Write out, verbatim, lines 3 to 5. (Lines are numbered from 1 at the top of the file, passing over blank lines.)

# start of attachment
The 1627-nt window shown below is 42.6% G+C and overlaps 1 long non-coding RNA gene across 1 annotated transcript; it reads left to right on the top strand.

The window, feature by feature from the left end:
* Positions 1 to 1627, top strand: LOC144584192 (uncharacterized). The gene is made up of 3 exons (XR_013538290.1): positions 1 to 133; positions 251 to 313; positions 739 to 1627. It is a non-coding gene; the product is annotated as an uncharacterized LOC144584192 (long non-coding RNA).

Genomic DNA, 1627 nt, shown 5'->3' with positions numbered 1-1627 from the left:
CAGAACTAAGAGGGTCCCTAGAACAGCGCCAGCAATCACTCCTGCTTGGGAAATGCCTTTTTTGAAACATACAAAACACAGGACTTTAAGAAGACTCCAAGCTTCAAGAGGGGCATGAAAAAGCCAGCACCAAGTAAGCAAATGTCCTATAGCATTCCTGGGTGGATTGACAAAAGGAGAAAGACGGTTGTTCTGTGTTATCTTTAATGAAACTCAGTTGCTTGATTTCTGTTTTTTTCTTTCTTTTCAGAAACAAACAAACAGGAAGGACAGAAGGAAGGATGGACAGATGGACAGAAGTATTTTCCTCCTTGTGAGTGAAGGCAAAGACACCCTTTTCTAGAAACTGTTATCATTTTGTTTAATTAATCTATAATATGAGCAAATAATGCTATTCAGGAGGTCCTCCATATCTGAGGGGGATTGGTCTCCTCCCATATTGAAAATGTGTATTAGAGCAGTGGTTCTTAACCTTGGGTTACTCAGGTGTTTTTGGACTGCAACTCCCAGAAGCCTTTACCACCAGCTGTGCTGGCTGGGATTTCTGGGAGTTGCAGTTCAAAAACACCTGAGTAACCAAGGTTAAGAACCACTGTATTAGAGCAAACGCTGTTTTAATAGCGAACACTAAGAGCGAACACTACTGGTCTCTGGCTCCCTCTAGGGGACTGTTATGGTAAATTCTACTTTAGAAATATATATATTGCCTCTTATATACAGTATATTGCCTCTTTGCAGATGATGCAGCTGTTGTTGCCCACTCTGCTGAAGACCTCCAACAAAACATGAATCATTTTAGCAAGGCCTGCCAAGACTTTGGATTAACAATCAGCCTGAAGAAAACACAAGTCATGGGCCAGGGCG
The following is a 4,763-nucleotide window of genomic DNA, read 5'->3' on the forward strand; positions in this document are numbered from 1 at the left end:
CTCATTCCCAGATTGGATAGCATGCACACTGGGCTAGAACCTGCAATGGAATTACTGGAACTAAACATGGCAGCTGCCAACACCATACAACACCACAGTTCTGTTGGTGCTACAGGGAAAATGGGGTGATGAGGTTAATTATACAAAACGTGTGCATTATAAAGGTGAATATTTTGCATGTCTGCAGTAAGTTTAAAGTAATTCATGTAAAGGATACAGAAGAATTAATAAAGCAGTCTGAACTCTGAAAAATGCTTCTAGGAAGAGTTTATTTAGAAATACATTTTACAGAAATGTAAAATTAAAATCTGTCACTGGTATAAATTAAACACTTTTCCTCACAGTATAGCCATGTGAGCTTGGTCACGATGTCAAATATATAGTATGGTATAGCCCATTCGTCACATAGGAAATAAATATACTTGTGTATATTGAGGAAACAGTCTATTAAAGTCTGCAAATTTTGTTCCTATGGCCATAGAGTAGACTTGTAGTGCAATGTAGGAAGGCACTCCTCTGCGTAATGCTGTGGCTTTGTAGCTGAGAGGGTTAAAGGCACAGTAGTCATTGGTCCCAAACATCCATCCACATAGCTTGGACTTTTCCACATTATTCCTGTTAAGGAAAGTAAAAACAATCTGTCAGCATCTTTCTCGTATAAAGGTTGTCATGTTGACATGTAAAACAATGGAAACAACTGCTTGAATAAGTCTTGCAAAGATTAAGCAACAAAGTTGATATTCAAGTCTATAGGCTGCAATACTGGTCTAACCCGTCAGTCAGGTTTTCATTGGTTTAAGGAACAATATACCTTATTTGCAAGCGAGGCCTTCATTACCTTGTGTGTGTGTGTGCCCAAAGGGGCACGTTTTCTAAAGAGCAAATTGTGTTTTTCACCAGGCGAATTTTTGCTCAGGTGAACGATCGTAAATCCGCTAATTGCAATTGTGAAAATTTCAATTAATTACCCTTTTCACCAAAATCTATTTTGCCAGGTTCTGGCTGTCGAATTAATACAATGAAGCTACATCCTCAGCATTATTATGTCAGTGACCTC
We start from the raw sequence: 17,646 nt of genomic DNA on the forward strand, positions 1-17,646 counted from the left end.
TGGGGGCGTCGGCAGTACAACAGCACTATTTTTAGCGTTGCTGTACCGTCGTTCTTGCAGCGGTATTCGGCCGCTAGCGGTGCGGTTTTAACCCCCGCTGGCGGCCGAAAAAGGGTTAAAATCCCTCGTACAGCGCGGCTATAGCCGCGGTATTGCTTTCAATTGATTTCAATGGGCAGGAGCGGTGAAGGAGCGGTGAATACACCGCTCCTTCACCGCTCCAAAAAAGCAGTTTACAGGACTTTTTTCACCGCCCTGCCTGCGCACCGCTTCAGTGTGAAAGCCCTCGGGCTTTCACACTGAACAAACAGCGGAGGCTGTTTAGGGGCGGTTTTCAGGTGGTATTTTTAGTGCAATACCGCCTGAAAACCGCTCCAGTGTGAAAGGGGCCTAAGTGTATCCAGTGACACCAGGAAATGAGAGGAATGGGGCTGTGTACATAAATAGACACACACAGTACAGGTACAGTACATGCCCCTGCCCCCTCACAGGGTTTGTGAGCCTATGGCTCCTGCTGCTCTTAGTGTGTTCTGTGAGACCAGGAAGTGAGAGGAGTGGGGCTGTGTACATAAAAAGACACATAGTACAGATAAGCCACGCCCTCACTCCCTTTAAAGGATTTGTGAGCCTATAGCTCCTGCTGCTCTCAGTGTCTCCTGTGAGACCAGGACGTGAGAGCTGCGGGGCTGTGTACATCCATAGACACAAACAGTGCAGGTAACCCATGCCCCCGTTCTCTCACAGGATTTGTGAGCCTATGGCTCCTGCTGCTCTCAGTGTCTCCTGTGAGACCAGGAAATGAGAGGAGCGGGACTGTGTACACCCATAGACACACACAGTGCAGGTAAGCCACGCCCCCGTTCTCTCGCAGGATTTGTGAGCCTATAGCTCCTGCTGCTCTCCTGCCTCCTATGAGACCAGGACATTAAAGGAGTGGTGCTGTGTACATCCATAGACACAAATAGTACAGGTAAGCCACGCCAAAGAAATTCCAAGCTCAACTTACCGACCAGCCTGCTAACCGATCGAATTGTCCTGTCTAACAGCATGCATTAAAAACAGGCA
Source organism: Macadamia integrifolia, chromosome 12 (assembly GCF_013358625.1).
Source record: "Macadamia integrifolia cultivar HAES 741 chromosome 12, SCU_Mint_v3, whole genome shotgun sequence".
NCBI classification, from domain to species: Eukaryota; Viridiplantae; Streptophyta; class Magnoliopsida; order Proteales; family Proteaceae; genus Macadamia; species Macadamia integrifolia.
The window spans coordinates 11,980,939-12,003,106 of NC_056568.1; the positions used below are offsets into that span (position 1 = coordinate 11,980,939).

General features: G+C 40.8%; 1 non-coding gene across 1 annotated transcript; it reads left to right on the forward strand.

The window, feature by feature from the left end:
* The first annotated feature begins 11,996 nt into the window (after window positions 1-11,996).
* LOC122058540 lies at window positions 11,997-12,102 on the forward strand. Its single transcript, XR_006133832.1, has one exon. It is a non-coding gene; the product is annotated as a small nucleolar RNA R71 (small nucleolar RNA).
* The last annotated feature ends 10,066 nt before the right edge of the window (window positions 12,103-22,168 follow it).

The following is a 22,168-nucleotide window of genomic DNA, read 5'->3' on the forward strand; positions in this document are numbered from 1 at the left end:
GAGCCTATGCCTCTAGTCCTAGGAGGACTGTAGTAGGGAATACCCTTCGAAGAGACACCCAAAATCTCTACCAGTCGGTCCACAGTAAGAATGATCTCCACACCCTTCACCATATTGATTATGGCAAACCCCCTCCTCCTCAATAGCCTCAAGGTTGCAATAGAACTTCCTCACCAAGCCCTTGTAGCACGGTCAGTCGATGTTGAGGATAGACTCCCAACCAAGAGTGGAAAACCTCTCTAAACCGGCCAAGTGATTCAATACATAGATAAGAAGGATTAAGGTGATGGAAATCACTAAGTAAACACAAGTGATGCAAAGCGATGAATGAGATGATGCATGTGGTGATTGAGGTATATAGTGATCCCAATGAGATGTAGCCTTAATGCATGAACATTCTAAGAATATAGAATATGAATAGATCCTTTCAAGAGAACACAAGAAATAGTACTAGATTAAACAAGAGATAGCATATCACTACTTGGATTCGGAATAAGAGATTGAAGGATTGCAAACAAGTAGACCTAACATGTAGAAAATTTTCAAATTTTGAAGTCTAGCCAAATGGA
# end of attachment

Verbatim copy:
* Positions 1 to 1627, top strand: LOC144584192 (uncharacterized). The gene is made up of 3 exons (XR_013538290.1): positions 1 to 133; positions 251 to 313; positions 739 to 1627. It is a non-coding gene; the product is annotated as an uncharacterized LOC144584192 (long non-coding RNA).

Genomic DNA, 1627 nt, shown 5'->3' with positions numbered 1-1627 from the left:
CAGAACTAAGAGGGTCCCTAGAACAGCGCCAGCAATCACTCCTGCTTGGGAAATGCCTTTTTTGAAACATACAAAACACAGGACTTTAAGAAGACTCCAAGCTTCAAGAGGGGCATGAAAAAGCCAGCACCAAGTAAGCAAATGTCCTATAGCATTCCTGGGTGGATTGACAAAAGGAGAAAGACGGTTGTTCTGTGTTATCTTTAATGAAACTCAGTTGCTTGATTTCTGTTTTTTTCTTTCTTTTCAGAAACAAACAAACAGGAAGGACAGAAGGAAGGATGGACAGATGGACAGAAGTATTTTCCTCCTTGTGAGTGAAGGCAAAGACACCCTTTTCTAGAAACTGTTATCATTTTGTTTAATTAATCTATAATATGAGCAAATAATGCTATTCAGGAGGTCCTCCATATCTGAGGGGGATTGGTCTCCTCCCATATTGAAAATGTGTATTAGAGCAGTGGTTCTTAACCTTGGGTTACTCAGGTGTTTTTGGACTGCAACTCCCAGAAGCCTTTACCACCAGCTGTGCTGGCTGGGATTTCTGGGAGTTGCAGTTCAAAAACACCTGAGTAACCAAGGTTAAGAACCACTGTATTAGAGCAAACGCTGTTTTAATAGCGAACACTAAGAGCGAACACTACTGGTCTCTGGCTCCCTCTAGGGGACTGTTATGGTAAATTCTACTTTAGAAATATATATATTGCCTCTTATATACAGTATATTGCCTCTTTGCAGATGATGCAGCTGTTGTTGCCCACTCTGCTGAAGACCTCCAACAAAACATGAATCATTTTAGCAAGGCCTGCCAAGACTTTGGATTAACAATCAGCCTGAAGAAAACACAAGTCATGGGCCAGGGCG